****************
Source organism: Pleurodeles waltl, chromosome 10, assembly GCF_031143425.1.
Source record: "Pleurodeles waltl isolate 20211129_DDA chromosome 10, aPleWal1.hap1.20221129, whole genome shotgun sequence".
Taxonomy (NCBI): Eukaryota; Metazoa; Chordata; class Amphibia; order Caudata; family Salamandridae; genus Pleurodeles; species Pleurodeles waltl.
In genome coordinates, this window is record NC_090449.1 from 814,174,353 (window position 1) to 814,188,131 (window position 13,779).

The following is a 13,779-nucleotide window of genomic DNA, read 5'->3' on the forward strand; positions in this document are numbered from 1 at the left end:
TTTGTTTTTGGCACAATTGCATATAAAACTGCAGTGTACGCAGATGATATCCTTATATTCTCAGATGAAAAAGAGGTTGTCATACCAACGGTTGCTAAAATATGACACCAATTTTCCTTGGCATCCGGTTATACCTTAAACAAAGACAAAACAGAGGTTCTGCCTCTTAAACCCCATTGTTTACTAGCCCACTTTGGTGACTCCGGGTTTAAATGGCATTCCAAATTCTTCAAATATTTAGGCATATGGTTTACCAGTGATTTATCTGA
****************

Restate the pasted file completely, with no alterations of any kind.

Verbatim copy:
Source organism: Pleurodeles waltl, chromosome 10, assembly GCF_031143425.1.
Source record: "Pleurodeles waltl isolate 20211129_DDA chromosome 10, aPleWal1.hap1.20221129, whole genome shotgun sequence".
Taxonomy (NCBI): Eukaryota; Metazoa; Chordata; class Amphibia; order Caudata; family Salamandridae; genus Pleurodeles; species Pleurodeles waltl.
In genome coordinates, this window is record NC_090449.1 from 814,174,353 (window position 1) to 814,188,131 (window position 13,779).

The following is a 13,779-nucleotide window of genomic DNA, read 5'->3' on the forward strand; positions in this document are numbered from 1 at the left end:
TTTGTTTTTGGCACAATTGCATATAAAACTGCAGTGTACGCAGATGATATCCTTATATTCTCAGATGAAAAAGAGGTTGTCATACCAACGGTTGCTAAAATATGACACCAATTTTCCTTGGCATCCGGTTATACCTTAAACAAAGACAAAACAGAGGTTCTGCCTCTTAAACCCCATTGTTTACTAGCCCACTTTGGTGACTCCGGGTTTAAATGGCATTCCAAATTCTTCAAATATTTAGGCATATGGTTTACCAGTGATTTATCTGA